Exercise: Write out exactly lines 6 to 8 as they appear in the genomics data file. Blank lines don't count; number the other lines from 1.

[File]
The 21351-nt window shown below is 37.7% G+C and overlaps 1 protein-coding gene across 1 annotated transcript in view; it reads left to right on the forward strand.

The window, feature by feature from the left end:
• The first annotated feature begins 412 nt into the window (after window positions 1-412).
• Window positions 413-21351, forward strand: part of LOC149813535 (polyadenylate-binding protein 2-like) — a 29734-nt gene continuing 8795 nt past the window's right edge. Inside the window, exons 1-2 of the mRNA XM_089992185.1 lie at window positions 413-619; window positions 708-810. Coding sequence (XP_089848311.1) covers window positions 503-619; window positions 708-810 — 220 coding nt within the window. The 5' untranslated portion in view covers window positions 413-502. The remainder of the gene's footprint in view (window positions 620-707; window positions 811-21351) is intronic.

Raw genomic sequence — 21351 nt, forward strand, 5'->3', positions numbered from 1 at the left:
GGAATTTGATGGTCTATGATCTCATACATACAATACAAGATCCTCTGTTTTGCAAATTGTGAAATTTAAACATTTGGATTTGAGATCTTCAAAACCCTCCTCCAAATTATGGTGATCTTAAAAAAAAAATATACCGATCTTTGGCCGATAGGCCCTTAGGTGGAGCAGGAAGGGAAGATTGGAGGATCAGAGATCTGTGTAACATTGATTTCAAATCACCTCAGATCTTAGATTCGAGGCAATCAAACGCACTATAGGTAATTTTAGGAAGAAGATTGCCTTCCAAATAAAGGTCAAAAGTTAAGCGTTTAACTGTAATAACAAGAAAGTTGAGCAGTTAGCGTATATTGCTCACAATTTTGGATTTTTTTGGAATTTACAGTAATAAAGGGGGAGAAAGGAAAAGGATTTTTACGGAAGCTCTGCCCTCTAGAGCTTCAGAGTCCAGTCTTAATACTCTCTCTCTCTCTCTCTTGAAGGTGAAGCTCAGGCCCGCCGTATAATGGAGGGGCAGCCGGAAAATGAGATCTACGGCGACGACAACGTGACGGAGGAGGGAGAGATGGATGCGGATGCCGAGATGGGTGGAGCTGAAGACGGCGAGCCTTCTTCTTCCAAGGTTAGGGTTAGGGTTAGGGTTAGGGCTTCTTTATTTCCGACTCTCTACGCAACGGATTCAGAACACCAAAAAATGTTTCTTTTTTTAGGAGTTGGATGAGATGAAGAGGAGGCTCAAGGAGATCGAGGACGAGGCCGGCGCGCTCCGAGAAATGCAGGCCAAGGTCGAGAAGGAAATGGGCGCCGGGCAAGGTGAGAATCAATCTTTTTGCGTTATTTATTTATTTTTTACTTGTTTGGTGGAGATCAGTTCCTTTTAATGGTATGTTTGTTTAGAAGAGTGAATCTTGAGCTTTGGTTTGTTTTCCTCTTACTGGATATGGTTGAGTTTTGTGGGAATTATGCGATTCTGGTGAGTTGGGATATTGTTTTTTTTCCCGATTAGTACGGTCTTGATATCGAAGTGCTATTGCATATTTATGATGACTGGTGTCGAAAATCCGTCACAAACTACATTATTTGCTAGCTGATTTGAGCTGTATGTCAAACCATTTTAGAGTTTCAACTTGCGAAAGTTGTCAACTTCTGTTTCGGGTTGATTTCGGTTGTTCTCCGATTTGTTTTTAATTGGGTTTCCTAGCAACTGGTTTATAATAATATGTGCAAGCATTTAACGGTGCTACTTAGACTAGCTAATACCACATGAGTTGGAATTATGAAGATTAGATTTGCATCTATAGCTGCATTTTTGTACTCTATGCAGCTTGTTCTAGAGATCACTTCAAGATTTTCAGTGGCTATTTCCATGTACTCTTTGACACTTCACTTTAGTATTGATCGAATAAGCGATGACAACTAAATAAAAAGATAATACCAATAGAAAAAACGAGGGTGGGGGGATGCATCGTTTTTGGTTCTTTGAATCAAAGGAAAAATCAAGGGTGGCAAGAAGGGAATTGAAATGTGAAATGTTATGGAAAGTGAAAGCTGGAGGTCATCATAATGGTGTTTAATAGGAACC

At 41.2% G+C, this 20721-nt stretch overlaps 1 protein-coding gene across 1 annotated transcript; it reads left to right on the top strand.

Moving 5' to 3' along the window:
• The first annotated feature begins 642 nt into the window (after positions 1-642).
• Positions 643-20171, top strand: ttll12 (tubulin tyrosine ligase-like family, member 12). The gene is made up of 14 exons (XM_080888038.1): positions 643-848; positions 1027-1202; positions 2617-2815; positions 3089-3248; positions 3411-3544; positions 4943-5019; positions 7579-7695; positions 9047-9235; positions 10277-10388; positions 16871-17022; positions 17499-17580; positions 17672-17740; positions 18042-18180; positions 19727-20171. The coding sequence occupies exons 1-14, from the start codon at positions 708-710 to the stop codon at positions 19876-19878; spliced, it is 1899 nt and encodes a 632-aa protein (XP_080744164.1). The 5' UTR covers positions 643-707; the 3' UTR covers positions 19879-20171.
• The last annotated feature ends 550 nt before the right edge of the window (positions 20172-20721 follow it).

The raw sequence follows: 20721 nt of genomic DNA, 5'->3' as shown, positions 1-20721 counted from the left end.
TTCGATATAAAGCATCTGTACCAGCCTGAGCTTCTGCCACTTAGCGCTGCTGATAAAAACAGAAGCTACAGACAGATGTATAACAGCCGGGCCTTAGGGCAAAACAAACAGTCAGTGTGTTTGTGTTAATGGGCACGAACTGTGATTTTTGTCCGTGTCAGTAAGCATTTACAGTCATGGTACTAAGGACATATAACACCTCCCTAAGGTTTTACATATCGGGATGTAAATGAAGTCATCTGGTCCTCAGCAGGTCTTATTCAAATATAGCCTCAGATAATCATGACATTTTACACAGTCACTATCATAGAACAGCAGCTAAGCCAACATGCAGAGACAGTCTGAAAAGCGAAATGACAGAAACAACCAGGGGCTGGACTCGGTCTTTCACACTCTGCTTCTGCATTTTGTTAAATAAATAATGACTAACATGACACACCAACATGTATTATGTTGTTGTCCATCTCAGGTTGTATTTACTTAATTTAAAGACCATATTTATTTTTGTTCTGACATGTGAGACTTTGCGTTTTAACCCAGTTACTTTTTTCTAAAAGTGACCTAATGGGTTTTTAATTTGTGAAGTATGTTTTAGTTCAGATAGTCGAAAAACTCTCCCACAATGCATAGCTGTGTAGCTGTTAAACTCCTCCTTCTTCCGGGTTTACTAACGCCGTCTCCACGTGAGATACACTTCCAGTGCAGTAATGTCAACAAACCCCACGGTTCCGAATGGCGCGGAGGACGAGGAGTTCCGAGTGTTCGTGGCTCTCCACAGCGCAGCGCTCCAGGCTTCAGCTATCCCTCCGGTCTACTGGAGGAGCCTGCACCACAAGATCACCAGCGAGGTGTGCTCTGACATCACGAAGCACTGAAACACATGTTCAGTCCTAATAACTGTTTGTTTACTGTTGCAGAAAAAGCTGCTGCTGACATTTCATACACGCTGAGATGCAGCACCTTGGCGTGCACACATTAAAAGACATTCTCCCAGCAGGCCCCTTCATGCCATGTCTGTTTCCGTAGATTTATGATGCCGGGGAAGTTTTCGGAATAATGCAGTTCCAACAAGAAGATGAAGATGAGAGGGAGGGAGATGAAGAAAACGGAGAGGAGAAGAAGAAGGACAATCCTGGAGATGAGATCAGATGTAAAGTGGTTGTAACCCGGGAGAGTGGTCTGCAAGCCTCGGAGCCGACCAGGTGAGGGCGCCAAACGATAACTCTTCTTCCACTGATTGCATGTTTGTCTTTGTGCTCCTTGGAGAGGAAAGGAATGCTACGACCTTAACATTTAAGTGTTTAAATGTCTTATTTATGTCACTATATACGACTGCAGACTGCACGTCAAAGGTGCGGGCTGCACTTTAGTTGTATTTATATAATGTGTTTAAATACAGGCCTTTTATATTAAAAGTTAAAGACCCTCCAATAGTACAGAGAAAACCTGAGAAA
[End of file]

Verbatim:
GGAATTTGATGGTCTATGATCTCATACATACAATACAAGATCCTCTGTTTTGCAAATTGTGAAATTTAAACATTTGGATTTGAGATCTTCAAAACCCTCCTCCAAATTATGGTGATCTTAAAAAAAAAATATACCGATCTTTGGCCGATAGGCCCTTAGGTGGAGCAGGAAGGGAAGATTGGAGGATCAGAGATCTGTGTAACATTGATTTCAAATCACCTCAGATCTTAGATTCGAGGCAATCAAACGCACTATAGGTAATTTTAGGAAGAAGATTGCCTTCCAAATAAAGGTCAAAAGTTAAGCGTTTAACTGTAATAACAAGAAAGTTGAGCAGTTAGCGTATATTGCTCACAATTTTGGATTTTTTTGGAATTTACAGTAATAAAGGGGGAGAAAGGAAAAGGATTTTTACGGAAGCTCTGCCCTCTAGAGCTTCAGAGTCCAGTCTTAATACTCTCTCTCTCTCTCTCTTGAAGGTGAAGCTCAGGCCCGCCGTATAATGGAGGGGCAGCCGGAAAATGAGATCTACGGCGACGACAACGTGACGGAGGAGGGAGAGATGGATGCGGATGCCGAGATGGGTGGAGCTGAAGACGGCGAGCCTTCTTCTTCCAAGGTTAGGGTTAGGGTTAGGGTTAGGGCTTCTTTATTTCCGACTCTCTACGCAACGGATTCAGAACACCAAAAAATGTTTCTTTTTTTAGGAGTTGGATGAGATGAAGAGGAGGCTCAAGGAGATCGAGGACGAGGCCGGCGCGCTCCGAGAAATGCAGGCCAAGGTCGAGAAGGAAATGGGCGCCGGGCAAGGTGAGAATCAATCTTTTTGCGTTATTTATTTATTTTTTACTTGTTTGGTGGAGATCAGTTCCTTTTAATGGTATGTTTGTTTAGAAGAGTGAATCTTGAGCTTTGGTTTGTTTTCCTCTTACTGGATATGGTTGAGTTTTGTGGGAATTATGCGATTCTGGTGAGTTGGGATATTGTTTTTTTTCCCGATTAGTACGGTCTTGATATCGAAGTGCTATTGCATATTTATGATGACTGGTGTCGAAAATCCGTCACAAACTACATTATTTGCTAGCTGATTTGAGCTGTATGTCAAACCATTTTAGAGTTTCAACTTGCGAAAGTTGTCAACTTCTGTTTCGGGTTGATTTCGGTTGTTCTCCGATTTGTTTTTAATTGGGTTTCCTAGCAACTGGTTTATAATAATATGTGCAAGCATTTAACGGTGCTACTTAGACTAGCTAATACCACATGAGTTGGAATTATGAAGATTAGATTTGCATCTATAGCTGCATTTTTGTACTCTATGCAGCTTGTTCTAGAGATCACTTCAAGATTTTCAGTGGCTATTTCCATGTACTCTTTGACACTTCACTTTAGTATTGATCGAATAAGCGATGACAACTAAATAAAAAGATAATACCAATAGAAAAAACGAGGGTGGGGGGATGCATCGTTTTTGGTTCTTTGAATCAAAGGAAAAATCAAGGGTGGCAAGAAGGGAATTGAAATGTGAAATGTTATGGAAAGTGAAAGCTGGAGGTCATCATAATGGTGTTTAATAGGAACC

At 41.2% G+C, this 20721-nt stretch overlaps 1 protein-coding gene across 1 annotated transcript; it reads left to right on the top strand.

Moving 5' to 3' along the window: